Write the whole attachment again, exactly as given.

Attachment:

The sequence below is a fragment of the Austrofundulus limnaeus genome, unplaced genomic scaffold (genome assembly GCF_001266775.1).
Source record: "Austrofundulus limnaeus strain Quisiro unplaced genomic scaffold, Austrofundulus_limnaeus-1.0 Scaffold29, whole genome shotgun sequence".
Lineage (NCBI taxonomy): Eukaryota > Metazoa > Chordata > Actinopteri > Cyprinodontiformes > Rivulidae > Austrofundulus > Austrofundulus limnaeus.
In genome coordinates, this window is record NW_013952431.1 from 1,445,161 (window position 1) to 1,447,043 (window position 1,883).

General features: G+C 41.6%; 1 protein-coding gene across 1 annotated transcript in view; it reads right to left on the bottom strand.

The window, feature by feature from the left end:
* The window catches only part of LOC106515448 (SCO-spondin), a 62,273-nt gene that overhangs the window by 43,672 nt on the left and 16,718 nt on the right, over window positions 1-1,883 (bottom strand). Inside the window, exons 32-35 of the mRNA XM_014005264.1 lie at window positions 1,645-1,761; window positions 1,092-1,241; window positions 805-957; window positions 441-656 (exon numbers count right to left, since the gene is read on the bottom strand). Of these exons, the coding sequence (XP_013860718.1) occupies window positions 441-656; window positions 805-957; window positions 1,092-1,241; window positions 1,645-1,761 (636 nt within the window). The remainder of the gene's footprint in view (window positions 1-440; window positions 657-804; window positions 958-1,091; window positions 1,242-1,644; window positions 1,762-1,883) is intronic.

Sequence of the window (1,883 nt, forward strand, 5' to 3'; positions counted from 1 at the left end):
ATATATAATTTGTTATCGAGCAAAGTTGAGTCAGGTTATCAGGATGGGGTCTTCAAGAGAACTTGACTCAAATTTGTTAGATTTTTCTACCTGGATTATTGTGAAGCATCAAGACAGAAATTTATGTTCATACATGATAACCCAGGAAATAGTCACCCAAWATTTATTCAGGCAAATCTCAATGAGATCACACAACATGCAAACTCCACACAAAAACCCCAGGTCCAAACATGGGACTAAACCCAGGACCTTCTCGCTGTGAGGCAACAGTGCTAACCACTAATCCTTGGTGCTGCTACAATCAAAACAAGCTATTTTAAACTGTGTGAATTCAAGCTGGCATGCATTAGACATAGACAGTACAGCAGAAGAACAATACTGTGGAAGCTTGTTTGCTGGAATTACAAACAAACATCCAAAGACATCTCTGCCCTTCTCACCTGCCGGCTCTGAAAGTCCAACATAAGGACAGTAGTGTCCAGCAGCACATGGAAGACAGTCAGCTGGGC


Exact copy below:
The sequence below is a fragment of the Austrofundulus limnaeus genome, unplaced genomic scaffold (genome assembly GCF_001266775.1).
Source record: "Austrofundulus limnaeus strain Quisiro unplaced genomic scaffold, Austrofundulus_limnaeus-1.0 Scaffold29, whole genome shotgun sequence".
Lineage (NCBI taxonomy): Eukaryota > Metazoa > Chordata > Actinopteri > Cyprinodontiformes > Rivulidae > Austrofundulus > Austrofundulus limnaeus.
In genome coordinates, this window is record NW_013952431.1 from 1,445,161 (window position 1) to 1,447,043 (window position 1,883).

General features: G+C 41.6%; 1 protein-coding gene across 1 annotated transcript in view; it reads right to left on the bottom strand.

The window, feature by feature from the left end:
* The window catches only part of LOC106515448 (SCO-spondin), a 62,273-nt gene that overhangs the window by 43,672 nt on the left and 16,718 nt on the right, over window positions 1-1,883 (bottom strand). Inside the window, exons 32-35 of the mRNA XM_014005264.1 lie at window positions 1,645-1,761; window positions 1,092-1,241; window positions 805-957; window positions 441-656 (exon numbers count right to left, since the gene is read on the bottom strand). Of these exons, the coding sequence (XP_013860718.1) occupies window positions 441-656; window positions 805-957; window positions 1,092-1,241; window positions 1,645-1,761 (636 nt within the window). The remainder of the gene's footprint in view (window positions 1-440; window positions 657-804; window positions 958-1,091; window positions 1,242-1,644; window positions 1,762-1,883) is intronic.

Sequence of the window (1,883 nt, forward strand, 5' to 3'; positions counted from 1 at the left end):
ATATATAATTTGTTATCGAGCAAAGTTGAGTCAGGTTATCAGGATGGGGTCTTCAAGAGAACTTGACTCAAATTTGTTAGATTTTTCTACCTGGATTATTGTGAAGCATCAAGACAGAAATTTATGTTCATACATGATAACCCAGGAAATAGTCACCCAAWATTTATTCAGGCAAATCTCAATGAGATCACACAACATGCAAACTCCACACAAAAACCCCAGGTCCAAACATGGGACTAAACCCAGGACCTTCTCGCTGTGAGGCAACAGTGCTAACCACTAATCCTTGGTGCTGCTACAATCAAAACAAGCTATTTTAAACTGTGTGAATTCAAGCTGGCATGCATTAGACATAGACAGTACAGCAGAAGAACAATACTGTGGAAGCTTGTTTGCTGGAATTACAAACAAACATCCAAAGACATCTCTGCCCTTCTCACCTGCCGGCTCTGAAAGTCCAACATAAGGACAGTAGTGTCCAGCAGCACATGGAAGACAGTCAGCTGGGC